My life, friends, crazy family, and all the other happenstance interactions I have with people feel like they are right out of a John Waters movie. My life is like a crazy queer acid trip, and I love to see Edith Massey and Divine on screen being the fucked up things I see in my mind. I would love to get inside the mind of John Waters.
On a whim I booked a trip to New Orleans to see the John Waters Christmas Special with a meet and greet. THIS WAS MY CHANCE! I was finally going to meet the man who inspires my insanity. I even brought him a painting. My best Kitty Porn.
I put on my worst Christmas drag, the original mullet wig (now dreading) and mustache (so stiff that when it was on the floor my friend thought it was a cat shit) of Cock Sinclair, a beautiful patch of chest hair, two ugly sweater vests, assess zubaz and a shit stained santa hat.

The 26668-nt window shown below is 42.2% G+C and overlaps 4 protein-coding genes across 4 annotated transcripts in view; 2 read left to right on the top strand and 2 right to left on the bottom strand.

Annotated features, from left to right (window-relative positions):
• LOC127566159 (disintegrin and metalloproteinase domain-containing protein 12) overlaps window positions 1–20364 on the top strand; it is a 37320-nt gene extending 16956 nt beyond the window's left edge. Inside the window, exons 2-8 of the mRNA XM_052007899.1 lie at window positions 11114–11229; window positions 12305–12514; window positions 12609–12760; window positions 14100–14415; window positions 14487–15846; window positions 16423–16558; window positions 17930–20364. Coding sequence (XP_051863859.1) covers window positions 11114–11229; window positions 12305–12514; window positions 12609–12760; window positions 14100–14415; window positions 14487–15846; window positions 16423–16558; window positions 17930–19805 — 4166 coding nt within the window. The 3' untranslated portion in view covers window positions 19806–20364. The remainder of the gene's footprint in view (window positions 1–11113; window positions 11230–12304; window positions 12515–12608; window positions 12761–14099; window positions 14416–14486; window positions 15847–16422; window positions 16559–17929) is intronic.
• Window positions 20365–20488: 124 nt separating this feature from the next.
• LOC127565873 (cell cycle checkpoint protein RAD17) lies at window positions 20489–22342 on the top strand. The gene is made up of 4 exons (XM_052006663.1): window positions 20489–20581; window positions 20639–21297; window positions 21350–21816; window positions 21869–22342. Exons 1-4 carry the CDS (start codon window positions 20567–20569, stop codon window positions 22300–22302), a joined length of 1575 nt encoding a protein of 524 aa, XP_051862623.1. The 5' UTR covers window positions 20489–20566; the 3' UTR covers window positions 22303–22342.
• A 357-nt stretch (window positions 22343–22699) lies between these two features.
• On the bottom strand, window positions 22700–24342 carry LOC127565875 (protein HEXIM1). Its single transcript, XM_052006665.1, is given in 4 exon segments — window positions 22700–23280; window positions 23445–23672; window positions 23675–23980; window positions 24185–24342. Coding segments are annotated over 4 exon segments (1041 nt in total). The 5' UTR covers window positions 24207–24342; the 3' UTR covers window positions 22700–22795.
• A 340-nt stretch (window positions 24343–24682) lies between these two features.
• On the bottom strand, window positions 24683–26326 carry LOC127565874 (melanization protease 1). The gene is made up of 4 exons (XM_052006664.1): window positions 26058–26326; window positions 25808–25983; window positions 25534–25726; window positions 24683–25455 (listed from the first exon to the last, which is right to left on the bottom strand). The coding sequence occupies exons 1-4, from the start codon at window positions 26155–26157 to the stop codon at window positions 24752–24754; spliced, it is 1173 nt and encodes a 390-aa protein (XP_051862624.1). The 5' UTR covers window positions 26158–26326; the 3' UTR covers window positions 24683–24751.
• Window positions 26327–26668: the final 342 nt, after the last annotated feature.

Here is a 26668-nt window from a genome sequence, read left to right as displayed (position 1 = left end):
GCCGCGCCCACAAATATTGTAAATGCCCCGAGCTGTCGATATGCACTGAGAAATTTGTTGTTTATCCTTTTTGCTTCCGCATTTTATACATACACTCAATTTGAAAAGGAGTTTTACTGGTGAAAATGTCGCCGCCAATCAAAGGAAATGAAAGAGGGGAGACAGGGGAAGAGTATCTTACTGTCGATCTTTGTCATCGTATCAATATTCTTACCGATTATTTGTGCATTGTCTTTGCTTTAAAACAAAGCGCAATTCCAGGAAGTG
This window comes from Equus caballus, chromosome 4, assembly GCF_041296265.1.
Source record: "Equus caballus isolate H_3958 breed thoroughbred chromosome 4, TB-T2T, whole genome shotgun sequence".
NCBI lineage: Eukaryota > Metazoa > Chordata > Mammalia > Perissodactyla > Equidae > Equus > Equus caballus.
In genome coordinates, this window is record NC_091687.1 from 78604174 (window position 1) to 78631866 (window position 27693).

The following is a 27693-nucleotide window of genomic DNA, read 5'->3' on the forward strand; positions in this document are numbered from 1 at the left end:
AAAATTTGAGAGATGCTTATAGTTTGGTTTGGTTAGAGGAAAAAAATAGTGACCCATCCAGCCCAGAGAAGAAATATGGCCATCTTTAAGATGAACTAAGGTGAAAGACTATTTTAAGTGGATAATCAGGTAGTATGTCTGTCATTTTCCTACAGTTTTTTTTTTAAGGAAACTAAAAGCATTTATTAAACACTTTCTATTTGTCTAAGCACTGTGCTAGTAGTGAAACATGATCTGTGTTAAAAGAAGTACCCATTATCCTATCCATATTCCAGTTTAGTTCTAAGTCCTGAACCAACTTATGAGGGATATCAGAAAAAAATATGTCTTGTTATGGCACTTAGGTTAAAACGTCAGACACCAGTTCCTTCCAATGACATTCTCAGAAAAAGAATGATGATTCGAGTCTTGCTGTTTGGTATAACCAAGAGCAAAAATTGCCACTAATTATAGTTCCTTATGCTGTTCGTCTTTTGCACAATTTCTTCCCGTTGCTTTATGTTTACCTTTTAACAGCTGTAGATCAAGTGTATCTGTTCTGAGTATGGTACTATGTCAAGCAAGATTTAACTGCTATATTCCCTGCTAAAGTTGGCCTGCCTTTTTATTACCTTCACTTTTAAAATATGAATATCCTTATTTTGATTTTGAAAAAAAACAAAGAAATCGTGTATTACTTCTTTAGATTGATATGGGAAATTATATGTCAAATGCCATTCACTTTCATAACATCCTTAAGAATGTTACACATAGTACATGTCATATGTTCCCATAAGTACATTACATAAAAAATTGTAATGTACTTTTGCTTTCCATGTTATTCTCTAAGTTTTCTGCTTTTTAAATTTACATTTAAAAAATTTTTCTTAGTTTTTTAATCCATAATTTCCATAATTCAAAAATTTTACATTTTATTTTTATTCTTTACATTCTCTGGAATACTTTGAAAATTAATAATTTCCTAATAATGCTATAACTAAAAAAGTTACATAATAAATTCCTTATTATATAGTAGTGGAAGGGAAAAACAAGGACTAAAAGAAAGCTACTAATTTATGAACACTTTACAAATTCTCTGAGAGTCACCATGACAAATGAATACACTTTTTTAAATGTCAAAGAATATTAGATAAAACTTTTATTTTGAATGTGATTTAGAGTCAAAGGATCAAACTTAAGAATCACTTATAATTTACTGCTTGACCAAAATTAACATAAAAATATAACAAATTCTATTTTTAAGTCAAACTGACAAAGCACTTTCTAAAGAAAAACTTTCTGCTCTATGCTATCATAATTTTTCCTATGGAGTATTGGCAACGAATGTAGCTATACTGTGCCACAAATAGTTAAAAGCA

I was ready. I was in NOLA for the first time with a great friend, we arrived at the venue, and instantly my dream was crushed, the music in my little heart melted, I fucked up. By the time I had ordered the tickets I guess the meet and greet had already been sold out, but it didn’t tell me that, just let me choose the meet and greet option and then charged me for a general admission. I felt like a Make A Wish kid who got the wish taken back.
I literally wept on a street corner in New Orleans in drag smoking weed. I wished that John would have driven by in his Buick and had mercy on my wretched soul. I’ve only cried in drag twice before. Once was when Barack Obama was elected president, I walked up after doing a very politically charged show and watched the announcement in real time. It was incredible. The other time I was being a little butch bro bitch.